Printer Friendly

Extinctions: the earthly argument.

Extinctions: The earthly argument

Paleontologist Robert T. Bakker of the University of Colorado Museum in Boulder has a new candidate for "death star," the great unknown cause of mass extinctions (SN:4/21/84, p. 251). He does not believe, as some scientists do, that gigantic meteorites, crashing into the earth and blackening the sky with dust and ash, killed the dinosaurs and other extinct creatures. Bakker instead pins the death star, symbolically, on a man, the British Army general, Lord Horatio H. Kitchener, who in the late 19th century brought Asian cattle to Egypt, inadvertently setting off a plague of rinderpest that continues to this day and is slowly killing off the great herds of African antelope.

Bakker's idea is that species immigration -- which, like the Asian cattle immigration, often introduces disease into stable populations -- may account for a great share of the mass extinctions.

"It seems to me dinosaurs went out not with a bang, but with [illnesses such as] diarrhea," Bakker told participants at the meeting.

For one afternoon at the conference, Bakker and others who believe extinctions occurred gradually, not instantaneously by meteorite impact, held sway. At a session entitled "Death by Earthly Causes," they brought out their best arguments for the idea that extinctions were caused by such things as disease, changes in climate and changes in ocean temperature and salinity.

Bakker points out that most mass extinctions were preceded by a decline in "evenness" among species. For example, for a half-million years before the great extinctions at the end of the Cretaceous period (about 65 million years ago), there was an overwhelming abundance of Triceratops among the dinosaurs, Bakker says. "What we see before the end is the premonition of mass extinction," Bakker says. "The giga-fauna [largest animals] are reduced to low evenness."

Biologist J. David Archibald of San Diego State University describes evidences showing that 16 of 19 turtle species in Montana survived the extinctions at the Cretaceous-Tertiary (K-T) boundary. Such evidence supports the concept of gradual or "stepwise" extinction, but not one large catastrophe, Archibald says.

Jack A. Wolfe and Garland R. Upchurch Jr., paleobotanists at the U.S. Geological Survey in Denver, describe evidence from leaf fossils suggesting that the North American climate changed from dry to wet at the K-T boundary. Leaves from the Cretaceous period are small and have many hair follicles, which appear to be adaptations to drought, Upchurch says. But the leaves from the Tertiary period are much larger and lack evidence of the hairs that would help them retain water. Thus, Upchurch says, "The extinctions at the K-T boundary must be due to a complexity of ecological changes rather than a single factor."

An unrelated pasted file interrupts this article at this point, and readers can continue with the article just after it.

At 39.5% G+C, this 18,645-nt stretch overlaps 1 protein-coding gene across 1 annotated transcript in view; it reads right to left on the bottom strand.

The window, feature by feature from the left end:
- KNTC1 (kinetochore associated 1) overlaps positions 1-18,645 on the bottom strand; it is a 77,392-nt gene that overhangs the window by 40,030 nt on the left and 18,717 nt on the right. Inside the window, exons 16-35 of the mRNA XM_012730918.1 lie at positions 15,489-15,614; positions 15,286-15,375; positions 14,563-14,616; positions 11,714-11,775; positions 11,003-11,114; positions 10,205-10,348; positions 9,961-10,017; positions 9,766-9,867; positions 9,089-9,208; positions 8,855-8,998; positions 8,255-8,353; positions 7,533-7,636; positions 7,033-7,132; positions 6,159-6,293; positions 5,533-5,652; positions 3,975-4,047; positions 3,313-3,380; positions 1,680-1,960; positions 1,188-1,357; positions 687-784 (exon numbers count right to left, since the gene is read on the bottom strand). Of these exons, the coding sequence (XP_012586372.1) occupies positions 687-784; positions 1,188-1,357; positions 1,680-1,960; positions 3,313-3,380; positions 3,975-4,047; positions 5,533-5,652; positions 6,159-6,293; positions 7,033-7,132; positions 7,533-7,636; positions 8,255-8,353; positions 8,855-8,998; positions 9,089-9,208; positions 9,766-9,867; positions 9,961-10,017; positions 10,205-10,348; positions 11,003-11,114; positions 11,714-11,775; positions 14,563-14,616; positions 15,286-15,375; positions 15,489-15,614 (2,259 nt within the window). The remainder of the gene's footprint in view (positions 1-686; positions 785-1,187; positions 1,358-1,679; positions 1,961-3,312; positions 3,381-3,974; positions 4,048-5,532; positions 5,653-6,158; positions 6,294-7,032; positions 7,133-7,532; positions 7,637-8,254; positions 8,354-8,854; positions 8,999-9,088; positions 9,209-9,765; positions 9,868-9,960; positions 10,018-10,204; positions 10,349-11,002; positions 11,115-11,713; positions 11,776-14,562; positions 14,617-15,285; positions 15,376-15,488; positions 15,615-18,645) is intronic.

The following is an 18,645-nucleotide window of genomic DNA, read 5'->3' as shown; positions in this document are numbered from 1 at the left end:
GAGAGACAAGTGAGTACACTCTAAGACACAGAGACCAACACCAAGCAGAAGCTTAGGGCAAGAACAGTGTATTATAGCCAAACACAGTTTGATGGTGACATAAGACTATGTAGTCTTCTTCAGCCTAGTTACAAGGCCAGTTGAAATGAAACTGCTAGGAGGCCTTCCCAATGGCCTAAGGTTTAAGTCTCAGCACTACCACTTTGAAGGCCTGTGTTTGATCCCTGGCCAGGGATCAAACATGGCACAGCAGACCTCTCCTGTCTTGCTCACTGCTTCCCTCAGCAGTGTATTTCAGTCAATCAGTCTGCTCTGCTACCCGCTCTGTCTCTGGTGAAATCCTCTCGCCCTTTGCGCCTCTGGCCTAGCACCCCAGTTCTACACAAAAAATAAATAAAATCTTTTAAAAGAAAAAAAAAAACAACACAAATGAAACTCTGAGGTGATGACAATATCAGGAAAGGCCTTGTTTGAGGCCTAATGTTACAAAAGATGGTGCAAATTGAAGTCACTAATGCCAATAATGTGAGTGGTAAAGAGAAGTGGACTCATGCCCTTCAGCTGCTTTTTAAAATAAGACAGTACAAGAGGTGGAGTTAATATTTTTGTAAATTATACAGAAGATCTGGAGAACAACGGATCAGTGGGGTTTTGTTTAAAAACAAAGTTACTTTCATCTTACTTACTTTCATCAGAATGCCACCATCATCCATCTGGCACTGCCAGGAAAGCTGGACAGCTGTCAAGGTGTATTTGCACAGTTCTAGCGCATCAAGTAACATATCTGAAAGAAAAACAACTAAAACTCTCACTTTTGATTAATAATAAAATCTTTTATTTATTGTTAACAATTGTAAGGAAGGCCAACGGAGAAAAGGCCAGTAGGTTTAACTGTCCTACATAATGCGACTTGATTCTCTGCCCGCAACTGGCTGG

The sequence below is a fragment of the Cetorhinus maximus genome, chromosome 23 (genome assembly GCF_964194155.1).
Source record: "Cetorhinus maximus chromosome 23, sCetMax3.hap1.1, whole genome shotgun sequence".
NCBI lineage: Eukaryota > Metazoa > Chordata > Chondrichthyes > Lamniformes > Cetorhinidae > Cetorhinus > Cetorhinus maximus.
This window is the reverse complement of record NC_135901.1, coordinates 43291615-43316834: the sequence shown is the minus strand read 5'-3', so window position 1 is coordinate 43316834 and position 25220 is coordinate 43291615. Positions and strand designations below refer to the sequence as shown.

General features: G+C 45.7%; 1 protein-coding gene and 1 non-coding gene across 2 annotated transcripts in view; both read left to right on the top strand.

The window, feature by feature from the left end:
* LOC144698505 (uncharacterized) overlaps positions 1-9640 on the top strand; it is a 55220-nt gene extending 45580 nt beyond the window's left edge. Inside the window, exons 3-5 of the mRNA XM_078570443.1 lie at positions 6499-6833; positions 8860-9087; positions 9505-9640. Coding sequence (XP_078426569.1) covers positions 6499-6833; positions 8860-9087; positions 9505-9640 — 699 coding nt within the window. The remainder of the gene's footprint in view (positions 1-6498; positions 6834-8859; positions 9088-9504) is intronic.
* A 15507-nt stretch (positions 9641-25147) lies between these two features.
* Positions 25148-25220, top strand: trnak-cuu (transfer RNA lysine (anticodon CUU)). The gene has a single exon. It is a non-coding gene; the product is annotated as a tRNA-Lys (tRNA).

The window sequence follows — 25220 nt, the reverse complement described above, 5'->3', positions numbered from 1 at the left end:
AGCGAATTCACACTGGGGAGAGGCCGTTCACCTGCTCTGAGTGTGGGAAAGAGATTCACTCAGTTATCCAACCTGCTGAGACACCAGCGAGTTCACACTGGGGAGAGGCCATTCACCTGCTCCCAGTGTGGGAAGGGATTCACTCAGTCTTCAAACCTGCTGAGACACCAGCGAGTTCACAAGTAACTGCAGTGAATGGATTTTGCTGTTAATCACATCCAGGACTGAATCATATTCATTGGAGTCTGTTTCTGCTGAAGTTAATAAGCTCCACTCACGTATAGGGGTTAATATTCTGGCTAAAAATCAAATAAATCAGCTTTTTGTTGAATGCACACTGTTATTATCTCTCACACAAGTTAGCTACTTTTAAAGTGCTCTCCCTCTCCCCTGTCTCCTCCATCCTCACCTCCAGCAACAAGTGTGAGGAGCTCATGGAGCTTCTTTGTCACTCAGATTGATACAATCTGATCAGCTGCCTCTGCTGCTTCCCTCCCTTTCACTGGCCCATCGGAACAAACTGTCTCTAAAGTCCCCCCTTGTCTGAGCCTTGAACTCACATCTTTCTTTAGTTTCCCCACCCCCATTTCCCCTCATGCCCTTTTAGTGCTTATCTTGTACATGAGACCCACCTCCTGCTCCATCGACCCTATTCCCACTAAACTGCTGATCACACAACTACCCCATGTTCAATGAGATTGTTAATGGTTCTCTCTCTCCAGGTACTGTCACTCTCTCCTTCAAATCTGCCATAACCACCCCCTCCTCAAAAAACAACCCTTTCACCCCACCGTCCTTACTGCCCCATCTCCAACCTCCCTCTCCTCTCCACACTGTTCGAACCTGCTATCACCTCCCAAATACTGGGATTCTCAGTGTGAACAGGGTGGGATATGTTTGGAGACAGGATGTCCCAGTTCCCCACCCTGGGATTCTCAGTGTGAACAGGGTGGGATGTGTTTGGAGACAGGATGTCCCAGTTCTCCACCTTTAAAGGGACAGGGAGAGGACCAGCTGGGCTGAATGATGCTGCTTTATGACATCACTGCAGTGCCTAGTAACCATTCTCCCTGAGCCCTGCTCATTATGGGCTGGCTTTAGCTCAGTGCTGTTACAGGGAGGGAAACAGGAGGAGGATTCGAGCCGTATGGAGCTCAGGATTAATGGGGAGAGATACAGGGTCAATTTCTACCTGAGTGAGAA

Jonathan R. Bryan of the Florida State Museum in Gainesville reports a systematic study of sediment layers spanning the K-T boundary near Braggs, Ala. The fossil evidence from this site suggests that only 36 percent of the 83 species present at the site went extinct at the boundary, Bryan says.

William B. Gallagher of the New Jersey State Museum in Trenton reports a similar study of K-T boundary layers at Sewell, N.J. Noting the apparent gradual extinction of species in the layers, Gallagher does not suggest a specific cause of extinction, but proposes the more general "double-whammy theory: Things got bad, and then they got worse."

Although the gradualists dominated the afternoon's discussion, their counterparts in the extinction debate were present at the conference. One of them, David M. Raup of the University of Chicago, earlier in the day suggested that paleontologists may be too quickly judging the impact theories by "Roman law," -- that is, by saying, "They're guilty." He proposes that paleontologists learn more about extraterrestrial phenomena that affect the eart. "Luis Alvarez [who came up with the impact theory] is learning paleontology as fast as he can," Raup says. "And it would be far easier for us to learn astronomy."
COPYRIGHT 1986 Science Service, Inc.
No portion of this article can be reproduced without the express written permission from the copyright holder.
Copyright 1986, Gale Group. All rights reserved. Gale Group is a Thomson Corporation Company.

Article Details
Printer friendly Cite/link Email Feedback
Author:Murray, Mary
Publication:Science News
Date:Aug 23, 1986
Previous Article:Send in the clouds.
Next Article:Oldest East Coast mammals.

Related Articles
Distinctions between extinctions.
Extinction wars.
One way to survive mass extinction.
Iridium spike not a comet strike?
Abrupt extinctions at end of Triassic.
Extinctions on ice: mass extinctions of North American mammals at the end of the last Ice Age continue to draw scientific attention and debate.
Volcanic suspect in global murder mystery.
Tragedy found in Cambrian carnival.
Sudden death decimated ancient oceans.
Death swept Earth at end of Permian.

Terms of use | Privacy policy | Copyright © 2019 Farlex, Inc. | Feedback | For webmasters